In addition, the story chose to reflect the drugs trade of the late 1980s, consciously moving away from the tried and tested narrative of the cold war drama. While at the same time moving Bond into a modern world of extortion, violence and greed. Likewise, License to Kill introduced a Bond who bled, a Bond who was ruthless, and a Bond who believed in revenge. But, Dalton also wanted his Bond to move away from the dated and sexist imagery of the past; here, women began transitioning from sexual objects to all-action partners. Carey Lowell would lead this charge as a CIA agent who equals Bond’s skills and ruthlessness. And while License to Kill doesn’t go as far as it could in the transformation of women on screen, it does start an essential process of change.
License to Kill also dispatched with the dated and often predictable Bond villain. Gone were the unrealistic notions of world domination, replaced by greed, control and status in the dark underworld of drugs and crime. The piece’s villain played by Robert Davi provided a terrifying adversary, while Benicio del Toro’s young henchman was full of ambition, violence and hate.
License to Kill safety earned its 15 certificate on release. Its dark and different atmosphere, a landmark in the Bond franchise. The adult rating, allowing, for action sequences that pushed the boundaries of the franchise while offering something unique and new. Equally, its location-based filming would strip Bond of tried and tested formulas of the past, creating a new and fresh aesthetic that is based in reality rather than giant studio sets.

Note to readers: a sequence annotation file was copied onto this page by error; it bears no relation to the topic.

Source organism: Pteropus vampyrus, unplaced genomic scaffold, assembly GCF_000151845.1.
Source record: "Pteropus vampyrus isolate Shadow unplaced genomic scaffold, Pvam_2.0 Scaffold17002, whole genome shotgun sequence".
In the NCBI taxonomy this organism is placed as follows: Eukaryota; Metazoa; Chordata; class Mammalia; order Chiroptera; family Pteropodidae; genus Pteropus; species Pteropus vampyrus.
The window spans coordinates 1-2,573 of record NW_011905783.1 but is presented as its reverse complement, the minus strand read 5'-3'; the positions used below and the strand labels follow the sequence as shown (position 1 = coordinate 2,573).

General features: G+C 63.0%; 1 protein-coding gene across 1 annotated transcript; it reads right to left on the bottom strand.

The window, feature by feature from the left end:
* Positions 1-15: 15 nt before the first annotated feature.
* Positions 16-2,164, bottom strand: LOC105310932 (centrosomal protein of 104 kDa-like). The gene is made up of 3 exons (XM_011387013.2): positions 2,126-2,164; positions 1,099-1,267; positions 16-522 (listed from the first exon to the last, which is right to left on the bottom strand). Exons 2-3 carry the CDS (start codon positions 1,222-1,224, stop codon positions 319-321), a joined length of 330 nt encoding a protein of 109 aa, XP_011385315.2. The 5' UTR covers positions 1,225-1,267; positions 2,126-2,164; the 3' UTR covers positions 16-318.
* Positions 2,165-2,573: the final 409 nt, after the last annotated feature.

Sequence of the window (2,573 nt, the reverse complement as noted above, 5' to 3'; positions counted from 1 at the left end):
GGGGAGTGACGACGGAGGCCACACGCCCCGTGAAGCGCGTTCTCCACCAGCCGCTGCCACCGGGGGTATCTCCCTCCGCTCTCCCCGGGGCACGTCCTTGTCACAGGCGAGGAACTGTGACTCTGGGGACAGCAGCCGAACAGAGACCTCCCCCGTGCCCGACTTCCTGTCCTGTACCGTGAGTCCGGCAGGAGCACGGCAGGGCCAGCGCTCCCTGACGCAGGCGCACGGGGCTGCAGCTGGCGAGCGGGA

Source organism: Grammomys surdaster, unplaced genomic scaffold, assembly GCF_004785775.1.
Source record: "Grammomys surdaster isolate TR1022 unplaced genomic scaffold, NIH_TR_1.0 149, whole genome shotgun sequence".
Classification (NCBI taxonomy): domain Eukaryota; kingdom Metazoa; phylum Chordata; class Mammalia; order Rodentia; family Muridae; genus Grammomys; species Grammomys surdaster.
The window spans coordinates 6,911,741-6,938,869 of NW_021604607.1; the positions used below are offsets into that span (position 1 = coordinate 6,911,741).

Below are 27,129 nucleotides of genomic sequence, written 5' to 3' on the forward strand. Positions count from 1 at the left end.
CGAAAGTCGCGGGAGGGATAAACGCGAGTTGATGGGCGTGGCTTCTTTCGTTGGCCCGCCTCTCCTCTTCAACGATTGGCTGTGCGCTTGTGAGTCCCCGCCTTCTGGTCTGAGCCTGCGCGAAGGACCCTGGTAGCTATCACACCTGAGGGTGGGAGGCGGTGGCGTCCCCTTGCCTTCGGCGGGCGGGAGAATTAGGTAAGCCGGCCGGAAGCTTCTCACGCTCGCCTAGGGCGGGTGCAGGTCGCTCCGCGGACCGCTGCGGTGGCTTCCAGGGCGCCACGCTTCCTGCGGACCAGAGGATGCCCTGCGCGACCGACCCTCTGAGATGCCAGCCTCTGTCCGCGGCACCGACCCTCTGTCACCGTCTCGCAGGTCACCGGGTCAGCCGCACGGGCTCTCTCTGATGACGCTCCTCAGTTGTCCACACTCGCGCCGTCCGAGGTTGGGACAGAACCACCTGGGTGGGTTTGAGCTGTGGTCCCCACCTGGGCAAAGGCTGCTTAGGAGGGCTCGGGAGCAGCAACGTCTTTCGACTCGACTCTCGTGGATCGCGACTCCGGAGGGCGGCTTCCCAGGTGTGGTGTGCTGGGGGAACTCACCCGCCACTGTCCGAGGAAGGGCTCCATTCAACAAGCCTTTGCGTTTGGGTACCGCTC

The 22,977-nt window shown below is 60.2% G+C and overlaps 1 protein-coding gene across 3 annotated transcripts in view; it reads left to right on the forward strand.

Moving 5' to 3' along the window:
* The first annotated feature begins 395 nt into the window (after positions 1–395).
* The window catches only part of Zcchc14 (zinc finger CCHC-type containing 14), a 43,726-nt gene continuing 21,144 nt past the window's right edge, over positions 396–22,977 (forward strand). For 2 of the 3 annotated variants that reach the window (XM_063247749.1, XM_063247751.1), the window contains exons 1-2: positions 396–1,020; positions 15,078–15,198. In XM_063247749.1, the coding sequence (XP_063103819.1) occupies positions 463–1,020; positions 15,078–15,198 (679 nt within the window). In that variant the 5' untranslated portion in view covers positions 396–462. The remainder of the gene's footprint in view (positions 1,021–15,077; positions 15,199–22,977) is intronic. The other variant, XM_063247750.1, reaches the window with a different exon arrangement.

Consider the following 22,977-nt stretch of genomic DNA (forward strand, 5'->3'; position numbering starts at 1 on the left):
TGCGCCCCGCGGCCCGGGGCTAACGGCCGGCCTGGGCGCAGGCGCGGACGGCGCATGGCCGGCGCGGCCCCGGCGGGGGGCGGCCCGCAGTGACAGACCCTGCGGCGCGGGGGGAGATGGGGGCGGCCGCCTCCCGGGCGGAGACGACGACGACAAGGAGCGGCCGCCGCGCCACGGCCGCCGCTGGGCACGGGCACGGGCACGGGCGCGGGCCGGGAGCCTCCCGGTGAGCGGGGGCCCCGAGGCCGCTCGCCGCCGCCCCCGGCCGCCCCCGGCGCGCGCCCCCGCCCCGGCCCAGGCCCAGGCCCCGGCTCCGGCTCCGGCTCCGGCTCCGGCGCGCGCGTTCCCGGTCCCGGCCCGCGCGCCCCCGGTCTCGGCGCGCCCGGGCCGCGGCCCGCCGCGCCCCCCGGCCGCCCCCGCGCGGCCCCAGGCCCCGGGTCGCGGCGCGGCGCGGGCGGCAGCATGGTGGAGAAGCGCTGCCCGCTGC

License to Kill was ahead of its time on release, opening the door to the modern franchise we have today. Here Daniel Craigs Bond is undoubtedly the successor to Daltons. Dalton would bravely accept the challenge of rejuvenating a dying franchise. However, as with all brave decisions, they are all too often dependent on the time and place. And for License to Kill, the audience wasn’t quite ready to leave the safety of the Moore years behind.
Due to the legal battles of ownership that followed, the James Bond franchise would hibernate following License to Kill, and it would be Dalton’s final story. And while Brosnan would eventually return the franchise to the safety of the Moore era. Dalton’s work would once more find its feet in the hands of Daniel Craig as the modernisation of Bond found the right time and right place for success.
Director: John Glen